China's play with money seen as threat
A bank worker prepares to count stacks of 100 Chinese yuan notes at a bank in Hefei, China.
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Kai Ryssdal: One country trying to control the value of its currency is really nothing new. The United States has, after all, been flooding global money markets with greenbacks for more than a year now. Of course that was to stabilize the financial system. An arguably positive thing.
Today some members of the United States Congress accused China of a more nefarious plot. Not for the first time, they accused Beijing of keeping an artificial lid on the value of its money. Thus boosting Chinese exports and making it harder to sell our goods there. They propose stiff penalties on countries that are engaging in unfair currency manipulation. But why should we care? Sounds like a job for our senior business correspondent Bob Moon.
BOB MOON: We found the owner of a machining operation outside Flint, Mich., who's directly affected.
Laurie Schmald Moncrieff runs Schmald Tool and Die, and says it's not just cheap Chinese labor she has to deal with -- it's getting past the lopsided cost of steel or aluminum.
LAURIE SCHMALD MONCRIEFF: We can't even buy the material for the price that they're selling product for. Before I even put any labor, before I even put any cost into that raw material, I'm already too expensive.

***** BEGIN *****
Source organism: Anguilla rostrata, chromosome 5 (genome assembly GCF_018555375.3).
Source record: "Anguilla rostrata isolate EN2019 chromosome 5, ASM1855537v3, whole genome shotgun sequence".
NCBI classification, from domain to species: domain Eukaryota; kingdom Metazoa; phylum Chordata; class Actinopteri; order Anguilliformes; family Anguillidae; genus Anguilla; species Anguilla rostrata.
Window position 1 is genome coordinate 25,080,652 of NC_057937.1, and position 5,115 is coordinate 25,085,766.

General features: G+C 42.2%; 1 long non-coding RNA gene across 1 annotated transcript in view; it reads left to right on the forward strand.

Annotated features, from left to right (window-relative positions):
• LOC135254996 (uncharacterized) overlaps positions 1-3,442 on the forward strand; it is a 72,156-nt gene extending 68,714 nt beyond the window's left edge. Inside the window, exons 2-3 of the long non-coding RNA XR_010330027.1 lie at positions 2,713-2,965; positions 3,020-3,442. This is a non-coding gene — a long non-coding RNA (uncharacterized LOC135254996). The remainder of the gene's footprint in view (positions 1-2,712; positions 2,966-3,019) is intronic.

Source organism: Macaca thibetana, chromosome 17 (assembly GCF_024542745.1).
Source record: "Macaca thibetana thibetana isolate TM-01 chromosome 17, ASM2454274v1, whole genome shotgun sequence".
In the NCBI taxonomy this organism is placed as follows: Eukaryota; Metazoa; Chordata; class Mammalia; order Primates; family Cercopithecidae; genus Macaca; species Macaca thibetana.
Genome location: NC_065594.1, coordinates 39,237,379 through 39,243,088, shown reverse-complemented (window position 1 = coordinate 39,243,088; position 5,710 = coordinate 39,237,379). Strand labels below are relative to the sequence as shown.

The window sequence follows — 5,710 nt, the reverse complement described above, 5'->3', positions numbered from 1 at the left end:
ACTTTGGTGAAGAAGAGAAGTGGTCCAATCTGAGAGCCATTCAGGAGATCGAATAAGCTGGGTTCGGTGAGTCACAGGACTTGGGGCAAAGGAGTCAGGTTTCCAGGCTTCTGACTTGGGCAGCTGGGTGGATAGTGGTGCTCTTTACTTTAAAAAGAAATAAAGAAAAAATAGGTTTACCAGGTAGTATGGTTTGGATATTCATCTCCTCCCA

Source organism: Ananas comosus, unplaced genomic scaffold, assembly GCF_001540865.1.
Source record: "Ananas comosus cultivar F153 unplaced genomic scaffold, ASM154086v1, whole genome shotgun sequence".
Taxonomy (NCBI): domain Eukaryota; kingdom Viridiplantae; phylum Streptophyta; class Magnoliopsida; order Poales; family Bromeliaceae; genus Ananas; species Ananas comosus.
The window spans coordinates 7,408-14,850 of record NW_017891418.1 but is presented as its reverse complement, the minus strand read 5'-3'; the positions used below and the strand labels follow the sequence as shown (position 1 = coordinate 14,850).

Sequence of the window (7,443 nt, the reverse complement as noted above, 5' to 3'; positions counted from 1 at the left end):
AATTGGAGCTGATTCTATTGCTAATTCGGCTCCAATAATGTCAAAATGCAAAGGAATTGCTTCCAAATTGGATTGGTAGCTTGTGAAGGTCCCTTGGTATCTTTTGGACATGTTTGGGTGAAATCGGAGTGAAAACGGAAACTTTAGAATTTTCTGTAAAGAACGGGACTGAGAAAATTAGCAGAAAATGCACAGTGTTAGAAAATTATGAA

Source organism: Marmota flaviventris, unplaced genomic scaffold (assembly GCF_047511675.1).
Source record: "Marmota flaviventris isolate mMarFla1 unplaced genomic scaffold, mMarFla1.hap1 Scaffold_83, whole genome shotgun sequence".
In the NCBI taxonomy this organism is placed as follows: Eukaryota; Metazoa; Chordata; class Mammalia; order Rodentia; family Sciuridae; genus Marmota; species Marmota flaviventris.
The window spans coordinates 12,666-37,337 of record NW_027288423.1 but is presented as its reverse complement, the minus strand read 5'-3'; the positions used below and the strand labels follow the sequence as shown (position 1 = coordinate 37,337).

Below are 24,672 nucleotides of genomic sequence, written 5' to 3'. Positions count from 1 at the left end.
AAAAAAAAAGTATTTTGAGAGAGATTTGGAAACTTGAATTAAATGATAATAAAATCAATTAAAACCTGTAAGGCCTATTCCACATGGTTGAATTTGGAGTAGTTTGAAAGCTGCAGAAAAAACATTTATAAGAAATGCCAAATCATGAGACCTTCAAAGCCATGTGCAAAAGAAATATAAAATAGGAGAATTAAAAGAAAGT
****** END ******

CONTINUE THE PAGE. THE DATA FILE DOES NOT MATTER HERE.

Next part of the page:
She complains the Chinese government is essentially subsidizing its exports by keeping its currency value low. And until our government deals with that, she says, it needn't waste its time with hiring programs.
Fred Bergsten heads the Petersen Institute for International Economics. He says there's no question the Beijing government knows what it's doing.
FRED BERGSTEN: What they do is buy dollars and sell their own local currency, renminbi. That keeps the dollar exchange rate strong, it keeps their own currency weak, and that distorts trade flows by cheapening Chinese exports, and raising the price of imports from the United States coming into China.
Some critics warn that responding with tariffs could trigger a protectionist tit-for-tat. But Bergsten says the U.S. and its allies have tried to reason with Beijing.
BERGSTEN: If China continues to be recalcitrant, and imposes its own hugely protectionist device of an undervalued currency, then I think it's up to other countries to defend their own interest.
In this game that all countries play, President Obama did seem to be open to some kind of new tactic when he spoke last week to the Import-Export Bank.
PRESIDENT OBAMA: We need to secure our companies a level playing field. We need to guarantee American workers a fair shake. In other words, we need to up our game.
Lawmakers say support for some kind of action is so strong they expect quick passage of their bill to slap duties on certain Chinese exports.
I'm Bob Moon for Marketplace.